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Maternal Mental Health

(Pregnancy and the Postpartum Period)

Pregnant Woman Enjoying her Drink
Young Couple Expecting
Newborn

Having 3 kids of my own, I truly understand the roller coaster of emotions that come along with being pregnant and adjusting to the new life during the postpartum period. It can be overwhelming at times and finding ways to ground yourself could feel damn near impossible.

I also know firsthand the many ups and downs of experiencing a traumatic birth experience and having to embrace the NICU journey due to a child being born extremely premature.  The emotions and stressful thoughts that come along with that journey can be crippling and difficult to navigate.

But with the right therapist and tons of support, I can honestly say, there is a good chance that you can push through it all.

Dr. Cooper

So what is Maternal Mental Health?

Maternal mental health is just what it sounds like.  It is the mental health of moms and moms-to-be.  During pregnancy and the postpartum period, it is common for moms and moms-to-be to experience some form of depression, anxiety. and other mental health related concerns.  A lot of times, this is attributed to the hormonal changes that women experience during the perinatal period (pregnancy and postpartum).  A common term that is shared shortly after the baby is born is "Baby Blues".  The baby blues refer to depressive like symptoms that moms experience shortly after birth and they can last up to two week postpartum.  While a majority of maternal mental health changes are common, there are some that would need more attention and possibly intervention such as therapy or medication.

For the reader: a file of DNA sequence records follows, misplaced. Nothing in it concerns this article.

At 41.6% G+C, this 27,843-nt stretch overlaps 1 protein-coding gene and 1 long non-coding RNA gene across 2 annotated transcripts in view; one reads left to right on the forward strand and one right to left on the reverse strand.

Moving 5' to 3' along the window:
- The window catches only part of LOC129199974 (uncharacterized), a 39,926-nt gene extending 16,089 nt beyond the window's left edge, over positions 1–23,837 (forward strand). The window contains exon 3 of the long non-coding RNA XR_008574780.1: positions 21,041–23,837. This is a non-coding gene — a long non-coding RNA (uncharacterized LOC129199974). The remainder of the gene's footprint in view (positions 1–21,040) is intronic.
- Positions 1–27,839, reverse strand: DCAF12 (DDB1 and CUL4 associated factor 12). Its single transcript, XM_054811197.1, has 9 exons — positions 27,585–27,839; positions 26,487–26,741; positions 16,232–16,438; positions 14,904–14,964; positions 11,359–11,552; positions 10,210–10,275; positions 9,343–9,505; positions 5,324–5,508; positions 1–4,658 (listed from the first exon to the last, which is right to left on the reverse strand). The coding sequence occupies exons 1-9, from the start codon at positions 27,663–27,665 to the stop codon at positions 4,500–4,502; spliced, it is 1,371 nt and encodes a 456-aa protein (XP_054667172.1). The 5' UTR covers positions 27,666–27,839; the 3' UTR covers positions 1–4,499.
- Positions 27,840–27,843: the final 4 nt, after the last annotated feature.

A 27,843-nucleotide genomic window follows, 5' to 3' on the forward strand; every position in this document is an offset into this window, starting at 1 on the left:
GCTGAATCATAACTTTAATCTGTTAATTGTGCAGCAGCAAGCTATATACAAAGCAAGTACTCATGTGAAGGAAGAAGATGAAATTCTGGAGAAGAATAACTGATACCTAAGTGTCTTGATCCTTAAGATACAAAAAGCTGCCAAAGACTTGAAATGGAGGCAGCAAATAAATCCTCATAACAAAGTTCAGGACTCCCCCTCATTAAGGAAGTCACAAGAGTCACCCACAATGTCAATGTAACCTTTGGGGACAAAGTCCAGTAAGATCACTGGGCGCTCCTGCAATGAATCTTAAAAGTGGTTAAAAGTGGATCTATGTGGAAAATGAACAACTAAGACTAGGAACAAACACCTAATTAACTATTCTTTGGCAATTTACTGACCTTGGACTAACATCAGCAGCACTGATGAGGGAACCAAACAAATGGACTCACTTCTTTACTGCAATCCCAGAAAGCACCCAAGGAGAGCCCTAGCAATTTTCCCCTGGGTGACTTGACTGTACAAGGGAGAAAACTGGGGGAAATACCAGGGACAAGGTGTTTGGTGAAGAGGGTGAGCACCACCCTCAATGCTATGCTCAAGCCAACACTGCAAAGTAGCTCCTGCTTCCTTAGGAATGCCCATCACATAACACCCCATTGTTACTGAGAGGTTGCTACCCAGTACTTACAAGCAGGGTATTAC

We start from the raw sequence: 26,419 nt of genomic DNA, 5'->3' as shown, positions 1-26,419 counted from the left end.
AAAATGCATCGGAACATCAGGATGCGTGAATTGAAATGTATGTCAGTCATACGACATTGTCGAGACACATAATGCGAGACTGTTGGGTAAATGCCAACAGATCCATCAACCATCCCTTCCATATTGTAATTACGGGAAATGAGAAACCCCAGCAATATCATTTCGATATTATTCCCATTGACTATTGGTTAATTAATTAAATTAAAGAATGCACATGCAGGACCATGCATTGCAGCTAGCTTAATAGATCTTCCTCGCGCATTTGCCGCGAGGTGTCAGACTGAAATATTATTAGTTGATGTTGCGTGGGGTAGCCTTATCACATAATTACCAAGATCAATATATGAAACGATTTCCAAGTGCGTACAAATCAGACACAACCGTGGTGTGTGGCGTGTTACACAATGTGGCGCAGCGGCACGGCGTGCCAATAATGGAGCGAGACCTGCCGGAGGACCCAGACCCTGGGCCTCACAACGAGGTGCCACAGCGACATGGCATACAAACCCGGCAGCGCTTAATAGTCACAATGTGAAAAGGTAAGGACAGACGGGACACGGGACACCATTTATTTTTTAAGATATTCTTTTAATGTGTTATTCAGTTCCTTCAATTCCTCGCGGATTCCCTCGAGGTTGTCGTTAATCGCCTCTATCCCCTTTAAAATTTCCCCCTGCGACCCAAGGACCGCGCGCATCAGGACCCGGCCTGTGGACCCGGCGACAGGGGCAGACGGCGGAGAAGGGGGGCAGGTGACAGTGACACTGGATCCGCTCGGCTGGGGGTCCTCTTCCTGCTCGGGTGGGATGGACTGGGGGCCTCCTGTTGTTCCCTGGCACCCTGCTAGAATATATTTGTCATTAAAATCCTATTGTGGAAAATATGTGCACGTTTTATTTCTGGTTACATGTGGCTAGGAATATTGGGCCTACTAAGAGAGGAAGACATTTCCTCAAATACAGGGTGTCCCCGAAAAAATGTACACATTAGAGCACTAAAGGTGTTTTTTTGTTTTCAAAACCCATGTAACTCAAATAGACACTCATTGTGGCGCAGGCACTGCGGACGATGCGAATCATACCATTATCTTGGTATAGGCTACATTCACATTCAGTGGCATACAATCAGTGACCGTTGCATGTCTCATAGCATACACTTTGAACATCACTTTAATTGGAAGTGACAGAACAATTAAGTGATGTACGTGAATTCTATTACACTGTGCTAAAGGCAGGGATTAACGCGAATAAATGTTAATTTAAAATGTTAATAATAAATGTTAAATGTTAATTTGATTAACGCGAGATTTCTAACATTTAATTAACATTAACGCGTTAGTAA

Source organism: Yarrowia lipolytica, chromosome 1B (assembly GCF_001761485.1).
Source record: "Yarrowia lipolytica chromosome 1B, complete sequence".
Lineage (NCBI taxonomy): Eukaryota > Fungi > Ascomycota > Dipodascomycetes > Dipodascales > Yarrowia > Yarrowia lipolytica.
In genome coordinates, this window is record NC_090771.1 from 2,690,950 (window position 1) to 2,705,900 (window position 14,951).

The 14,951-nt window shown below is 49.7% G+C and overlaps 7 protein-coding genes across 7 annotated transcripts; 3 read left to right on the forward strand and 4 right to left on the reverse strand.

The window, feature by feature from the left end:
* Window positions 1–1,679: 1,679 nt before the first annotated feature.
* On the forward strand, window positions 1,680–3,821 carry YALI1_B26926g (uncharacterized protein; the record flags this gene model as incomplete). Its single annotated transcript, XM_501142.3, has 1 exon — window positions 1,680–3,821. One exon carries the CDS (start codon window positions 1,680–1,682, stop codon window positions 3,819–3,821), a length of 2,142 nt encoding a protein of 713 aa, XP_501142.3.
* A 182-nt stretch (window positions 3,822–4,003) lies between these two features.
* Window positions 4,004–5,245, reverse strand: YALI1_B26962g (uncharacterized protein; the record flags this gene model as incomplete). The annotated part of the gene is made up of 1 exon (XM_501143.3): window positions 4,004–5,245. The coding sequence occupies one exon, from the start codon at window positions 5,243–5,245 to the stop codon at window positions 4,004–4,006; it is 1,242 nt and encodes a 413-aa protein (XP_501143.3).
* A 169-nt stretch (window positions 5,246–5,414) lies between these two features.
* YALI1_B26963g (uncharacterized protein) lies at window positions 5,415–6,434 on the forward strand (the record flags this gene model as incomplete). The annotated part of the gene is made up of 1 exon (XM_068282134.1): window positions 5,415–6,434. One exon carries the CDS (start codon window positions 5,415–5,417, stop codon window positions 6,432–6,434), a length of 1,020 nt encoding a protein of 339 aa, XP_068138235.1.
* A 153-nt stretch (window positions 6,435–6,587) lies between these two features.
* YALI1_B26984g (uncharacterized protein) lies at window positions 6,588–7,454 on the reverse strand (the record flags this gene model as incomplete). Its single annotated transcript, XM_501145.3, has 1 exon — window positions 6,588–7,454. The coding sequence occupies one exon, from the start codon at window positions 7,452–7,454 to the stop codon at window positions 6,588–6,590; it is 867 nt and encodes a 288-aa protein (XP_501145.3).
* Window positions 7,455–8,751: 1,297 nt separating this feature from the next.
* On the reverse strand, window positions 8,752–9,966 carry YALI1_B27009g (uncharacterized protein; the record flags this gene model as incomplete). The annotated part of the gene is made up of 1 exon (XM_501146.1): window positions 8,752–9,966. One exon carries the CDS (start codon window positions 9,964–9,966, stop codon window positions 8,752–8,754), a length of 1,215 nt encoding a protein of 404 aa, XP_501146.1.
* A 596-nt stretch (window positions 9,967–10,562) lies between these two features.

When something more can be going on...

Although pregnancy and childbirth are both joyous occasions for some, the dramatic changes that accompany them can bring undesirable emotions.  These emotions can include sadness, anxiety, irritability and feeling overwhelmed which are mostly normal during the perinatal period.  However, when those emotions begin to interfere with parents bonding or developing a relationship with their new baby, the emotions could stem from a set of treatable and temporary conditions called Perinatal Mood and Anxiety Disorders (PMADs). Five common PMADs are: Generalized Anxiety Disorder, Post Traumatic Stress Disorder, Panic Disorder, Obsessive Compulsive Disorder and Major Depressive Disorder.

While PMADs typically affect mothers, fathers can also experience PMAD symptoms during the perinatal period.  PMAD symptoms can be triggered by changes couple experience such as:

  • Becoming New Parents

  • Disrupted Sleep Patterns

  • Finances

  • Increased Responsibilities

  • Stretched Work/Life Balance and more.

Other factors that contribute to the risk of experiencing  a PMAD include biological (heredity), psychological (personal history) and social/environmental (culture) factors.

Benefits of Therapy for Perinatal Mental Health

Parenthood can be a stressful adjustment for some mothers and fathers which is why having a licensed professional to help you process through the perinatal period can be highly beneficial.

Therapy provides a warm, nurturing and empathetic environment where mothers and fathers can process distressing emotions in a safe, comfortable place.  Therapy provides emotional support to parents while exploring factors and triggers that are contributing to PMAD symptoms. Coping skills such as relaxation techniques and healthy sleeping skills are a few of the areas covered in therapy.

Therapy is also helpful for parents who have experienced heartbreaking loss such as a miscarriage or stillbirth.

For more information on Perinatal Mental Health, click here to view a brochure from Postpartum Support International.